Doctor Strange, China, & Tibet: The Casting Controversy

Doctor Strange
Doctor StrangeDoctor Strange was released in November  2016 and starred Benedict Cumberbatch as Doctor Strange. Prior to the release, there was a controversy over actress Tilda Swinson being cast as “The Ancient One.” The Ancient One is an elderly man from the Himalayan Mountains.

 

He first appeared in the comics in 1963. I myself am a canonist (a word I created for someone who believes in remaining true to the source material). So, I did have an initial issue with the recast. However, I saw Doctor Strange and found that Tilda did the character complete justice.

 

Until recently, the Doctor Strange controversy was a distant memory. However, yesterday I came across a blog post that made me incredibly angry. Beyond the atrocious grammar, the assertions made by the writer have no factual support behind them. Further, there is no understanding of the Tibet-China dynamic. (I have copied and pasted the blog here in the event that the writer decides to take it down.)

 

 Doctor Strange: The Cultural Truth
  • “Why would a powerful, respected Tibetan insult the Chinese government?” Because China and Tibet have been locked in conflict since China invaded Tibet in 1949. Tibet has been rebelling against China in periodic protests as Tibet desires to remain independent of China – and China disagrees. A Tibetan man in a respected role is the equivalent of the West taking a position on the dispute.

 

  • “The Ancient One is practicing Buddhism.” Actually, he doesn’t. The Mystic Arts/Dark Arts is not Buddhism. Additionally, the Chinese government (or the Han Chinese) officially identify as atheist. The government does not identify with any religion.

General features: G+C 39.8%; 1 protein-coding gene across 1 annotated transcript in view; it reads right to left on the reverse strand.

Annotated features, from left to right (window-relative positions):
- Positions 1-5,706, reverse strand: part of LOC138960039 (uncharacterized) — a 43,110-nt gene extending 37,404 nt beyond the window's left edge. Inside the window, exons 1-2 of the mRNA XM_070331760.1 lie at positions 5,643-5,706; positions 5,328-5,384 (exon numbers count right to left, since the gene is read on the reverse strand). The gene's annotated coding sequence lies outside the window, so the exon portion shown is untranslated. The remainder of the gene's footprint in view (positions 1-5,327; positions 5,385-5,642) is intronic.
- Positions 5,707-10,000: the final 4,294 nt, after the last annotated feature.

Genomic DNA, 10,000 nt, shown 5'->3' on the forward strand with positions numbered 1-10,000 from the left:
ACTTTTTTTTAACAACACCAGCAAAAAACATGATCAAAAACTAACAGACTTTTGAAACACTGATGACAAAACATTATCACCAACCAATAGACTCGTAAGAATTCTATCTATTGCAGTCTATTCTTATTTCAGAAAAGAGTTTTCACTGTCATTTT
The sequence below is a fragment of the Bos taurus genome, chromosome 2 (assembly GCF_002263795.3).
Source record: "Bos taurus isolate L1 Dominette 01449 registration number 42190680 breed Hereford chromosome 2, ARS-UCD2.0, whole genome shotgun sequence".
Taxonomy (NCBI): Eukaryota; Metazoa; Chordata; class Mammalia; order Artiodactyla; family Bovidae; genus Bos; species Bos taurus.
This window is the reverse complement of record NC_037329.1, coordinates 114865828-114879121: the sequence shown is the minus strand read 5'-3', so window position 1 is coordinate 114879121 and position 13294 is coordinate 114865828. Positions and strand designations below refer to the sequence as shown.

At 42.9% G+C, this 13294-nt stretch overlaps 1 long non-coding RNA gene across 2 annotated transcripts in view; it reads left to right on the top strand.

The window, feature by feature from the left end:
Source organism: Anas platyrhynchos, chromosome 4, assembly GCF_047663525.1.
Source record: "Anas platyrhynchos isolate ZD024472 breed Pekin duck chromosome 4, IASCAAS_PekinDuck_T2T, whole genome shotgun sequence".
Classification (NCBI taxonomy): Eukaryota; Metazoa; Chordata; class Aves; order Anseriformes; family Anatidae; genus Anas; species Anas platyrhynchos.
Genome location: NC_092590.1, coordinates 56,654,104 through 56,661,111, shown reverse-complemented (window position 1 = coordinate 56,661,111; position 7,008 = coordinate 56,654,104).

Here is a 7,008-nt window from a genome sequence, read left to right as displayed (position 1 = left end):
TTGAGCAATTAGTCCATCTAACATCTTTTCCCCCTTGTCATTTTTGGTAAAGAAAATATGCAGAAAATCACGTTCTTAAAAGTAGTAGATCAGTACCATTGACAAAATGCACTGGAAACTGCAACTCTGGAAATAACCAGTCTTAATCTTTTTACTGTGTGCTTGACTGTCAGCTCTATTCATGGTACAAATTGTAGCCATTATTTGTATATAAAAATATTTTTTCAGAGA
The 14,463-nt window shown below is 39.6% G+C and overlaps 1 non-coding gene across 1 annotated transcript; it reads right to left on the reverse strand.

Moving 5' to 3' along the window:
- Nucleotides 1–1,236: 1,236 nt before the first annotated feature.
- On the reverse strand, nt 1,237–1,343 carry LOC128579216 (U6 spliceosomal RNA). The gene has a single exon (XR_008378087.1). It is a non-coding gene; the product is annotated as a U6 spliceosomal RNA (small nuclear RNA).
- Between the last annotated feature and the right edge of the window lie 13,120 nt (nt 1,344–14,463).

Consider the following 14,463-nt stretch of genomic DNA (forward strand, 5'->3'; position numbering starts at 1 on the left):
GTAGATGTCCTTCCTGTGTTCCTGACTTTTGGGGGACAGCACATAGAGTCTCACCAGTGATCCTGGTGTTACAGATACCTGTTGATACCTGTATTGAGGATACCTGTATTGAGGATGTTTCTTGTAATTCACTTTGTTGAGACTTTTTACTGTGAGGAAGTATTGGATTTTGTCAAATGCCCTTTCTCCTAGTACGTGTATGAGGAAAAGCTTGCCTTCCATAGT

• “..practicing an ancient art that does have ties to the Chinese background that is rich in history and culture.”  The Ancient One does NOT have ties to a Chinese background. The Tibetan culture is different than the Han Chinese. They have a different history and culture.

 

  • Also, the Tibetan culture is on the base of extinction, so representing it in a movie would be a very well respected and honored thing to the Chinese, I would think. The Chinese are largely responsible for the “extinction” of the Tibetan culture. So, exactly how would featuring a culture the Chinese are trying to eradicate be an HONOR to them?
Doctor Strange was brought to life in 1963. This was prior to the socio-political Chinese Cultural Revolution- a massive upheaval lead by Mao Zedong in the last 1960’s and early 1970’s. Clearly, the political and cultural climate in the early 1960’s was very different than it is now. We need to remain mindful of that.

 

Doctor Strange: The Conclusion 
doctor strangeIf you boycotted Doctor Strange on the premise of being a canonist, I wholeheartedly respect it. I will be happy to provide my fellow canonists with a list of upcoming movies that have also strayed away from the comic book canon with their casting choices.

 
However, if you boycotted the movie because of misguided information, I encourage you to do your research. Don’t let your attempt at political correctness actually reveal your ignorance and how politically inept you truly are.

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